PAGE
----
I, too, am emotional about this issue. I have an adult son who is ENTRAPPED into a US-defined US citizenship. I say my Canadian-born son (to two US citizen parents) is ONLY Canadian. He has never lived in the US. He has never had any benefit from the US. I am told by the Calgary US Consulate and the Department of State, Legal and a immigration/nationality lawyer in Washington, DC that he cannot renounce that (never claimed US-defined US citizenship. Makes no difference, it is, says the US, automatic). A parent, a guardian or a trustee of such a person without ‘requisite mental capacity’ does not have the right to renounce on behalf of such a person, even with a court order. Thus, some very vulnerable Canadians are entrapped into very, very expensive US tax law and accounting professional help to be able to comply with very complex US tax and reporting requirements. My son as other *US Persons* in Canada will be searched out by our local CANADIAN “foreign financial institutions” that have become arms of the IRS, to turn over private financial information to the CRA to in turn be sent to the IRS. This makes my son and all other US-defined “US Persons in Canada” second class to any other Canadians, no matter their national origin or the national origin of their parents or grandparents.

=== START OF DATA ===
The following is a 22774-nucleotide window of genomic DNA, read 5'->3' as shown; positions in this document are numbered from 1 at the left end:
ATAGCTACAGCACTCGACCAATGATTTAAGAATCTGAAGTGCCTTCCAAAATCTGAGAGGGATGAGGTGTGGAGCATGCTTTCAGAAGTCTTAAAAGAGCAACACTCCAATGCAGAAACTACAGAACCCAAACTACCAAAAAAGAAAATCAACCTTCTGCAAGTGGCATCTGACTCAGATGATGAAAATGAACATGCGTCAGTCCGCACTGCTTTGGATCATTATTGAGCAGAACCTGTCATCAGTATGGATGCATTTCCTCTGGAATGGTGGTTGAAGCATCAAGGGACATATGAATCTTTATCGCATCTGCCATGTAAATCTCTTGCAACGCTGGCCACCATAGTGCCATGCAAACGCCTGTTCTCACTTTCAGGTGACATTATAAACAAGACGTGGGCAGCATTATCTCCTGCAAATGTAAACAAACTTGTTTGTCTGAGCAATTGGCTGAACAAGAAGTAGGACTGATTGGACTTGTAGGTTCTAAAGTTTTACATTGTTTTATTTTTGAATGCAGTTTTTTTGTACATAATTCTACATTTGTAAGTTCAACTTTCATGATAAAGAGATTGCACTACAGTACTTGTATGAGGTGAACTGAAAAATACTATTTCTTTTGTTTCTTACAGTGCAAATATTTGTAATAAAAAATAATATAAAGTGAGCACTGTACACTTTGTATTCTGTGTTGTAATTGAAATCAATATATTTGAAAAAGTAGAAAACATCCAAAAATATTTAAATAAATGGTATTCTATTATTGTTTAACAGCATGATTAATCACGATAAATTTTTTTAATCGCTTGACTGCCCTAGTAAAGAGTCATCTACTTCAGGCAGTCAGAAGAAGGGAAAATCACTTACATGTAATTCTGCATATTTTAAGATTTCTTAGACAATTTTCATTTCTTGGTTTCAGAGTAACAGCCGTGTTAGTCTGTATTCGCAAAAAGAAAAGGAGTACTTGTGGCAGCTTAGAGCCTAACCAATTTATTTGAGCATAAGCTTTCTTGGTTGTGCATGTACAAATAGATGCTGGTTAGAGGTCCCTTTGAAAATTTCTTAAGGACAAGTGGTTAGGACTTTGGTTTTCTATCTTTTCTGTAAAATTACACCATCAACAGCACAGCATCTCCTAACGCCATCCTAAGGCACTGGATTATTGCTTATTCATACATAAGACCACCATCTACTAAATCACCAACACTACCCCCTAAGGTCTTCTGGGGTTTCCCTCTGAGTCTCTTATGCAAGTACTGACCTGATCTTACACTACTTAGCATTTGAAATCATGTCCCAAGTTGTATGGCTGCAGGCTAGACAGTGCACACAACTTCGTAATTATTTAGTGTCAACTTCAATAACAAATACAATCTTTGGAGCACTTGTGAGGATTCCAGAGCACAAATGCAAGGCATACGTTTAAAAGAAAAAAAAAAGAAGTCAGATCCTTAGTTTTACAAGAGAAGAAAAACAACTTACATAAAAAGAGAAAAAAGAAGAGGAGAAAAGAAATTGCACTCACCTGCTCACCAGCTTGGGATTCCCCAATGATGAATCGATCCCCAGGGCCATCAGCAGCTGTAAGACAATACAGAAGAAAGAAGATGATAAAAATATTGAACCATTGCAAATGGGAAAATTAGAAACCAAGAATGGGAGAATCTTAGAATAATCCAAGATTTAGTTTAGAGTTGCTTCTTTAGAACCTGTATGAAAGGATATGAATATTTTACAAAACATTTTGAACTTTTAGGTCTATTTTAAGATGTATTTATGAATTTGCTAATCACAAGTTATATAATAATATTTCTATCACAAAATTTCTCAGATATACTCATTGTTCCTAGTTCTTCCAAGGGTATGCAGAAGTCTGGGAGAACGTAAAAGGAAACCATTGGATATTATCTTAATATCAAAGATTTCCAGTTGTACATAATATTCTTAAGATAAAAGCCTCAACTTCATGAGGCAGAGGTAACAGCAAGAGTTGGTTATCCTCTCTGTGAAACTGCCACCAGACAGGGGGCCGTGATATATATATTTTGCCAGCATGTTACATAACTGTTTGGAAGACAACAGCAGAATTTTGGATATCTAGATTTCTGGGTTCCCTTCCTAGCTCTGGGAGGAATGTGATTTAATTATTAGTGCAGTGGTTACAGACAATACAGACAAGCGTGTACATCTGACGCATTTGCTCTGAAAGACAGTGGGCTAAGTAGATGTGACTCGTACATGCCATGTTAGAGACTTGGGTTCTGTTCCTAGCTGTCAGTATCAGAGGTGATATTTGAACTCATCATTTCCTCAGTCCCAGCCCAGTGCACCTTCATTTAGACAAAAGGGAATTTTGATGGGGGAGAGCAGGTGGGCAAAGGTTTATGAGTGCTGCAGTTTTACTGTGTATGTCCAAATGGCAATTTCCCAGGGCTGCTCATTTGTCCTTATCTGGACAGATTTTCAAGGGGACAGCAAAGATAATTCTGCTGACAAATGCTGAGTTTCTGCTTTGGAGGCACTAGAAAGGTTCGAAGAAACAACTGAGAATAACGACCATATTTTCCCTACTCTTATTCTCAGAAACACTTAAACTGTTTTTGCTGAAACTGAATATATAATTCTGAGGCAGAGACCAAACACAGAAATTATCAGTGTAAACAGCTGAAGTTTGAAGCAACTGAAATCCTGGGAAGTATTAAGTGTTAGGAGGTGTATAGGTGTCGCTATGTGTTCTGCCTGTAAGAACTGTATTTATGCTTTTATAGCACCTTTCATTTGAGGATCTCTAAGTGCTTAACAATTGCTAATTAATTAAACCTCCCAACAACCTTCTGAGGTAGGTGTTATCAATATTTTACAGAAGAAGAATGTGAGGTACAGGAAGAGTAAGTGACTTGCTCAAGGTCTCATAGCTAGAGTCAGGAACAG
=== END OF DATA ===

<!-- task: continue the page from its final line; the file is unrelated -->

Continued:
“Accidental Americans” who were born in the US to OTHER-COUNTRY parents but who left the US with their parents to their parents’ own country when they were infants or MINOR children OR children born to US parent(s) IN OTHER COUNTRIES, again MINOR children with no say in where or to whom they were born, are unwitting victims of unfair US tax law. If there is a law with all the consequences of such, including expense of actual compliance or draconian penalties for erring with the complexity of citizenship-based taxation of the US, it should never come with such absurd and unfair ramifications to these “Accidental Americans”.
      Those who are “Accidental Americans” don’t have / didn’t have the choices that I had and I made by becoming a Canadian citizen in 1975 (and being told at that time that I would be losing my US citizenship in doing so) and then in 2012 having to formally renounce my US citizenship to finally obtain a Certificate of Loss of Nationality to prove to my local Canadian “foreign financial institution” (as the policy of the US changed but was not effectively communicated) that I am only a Canadian.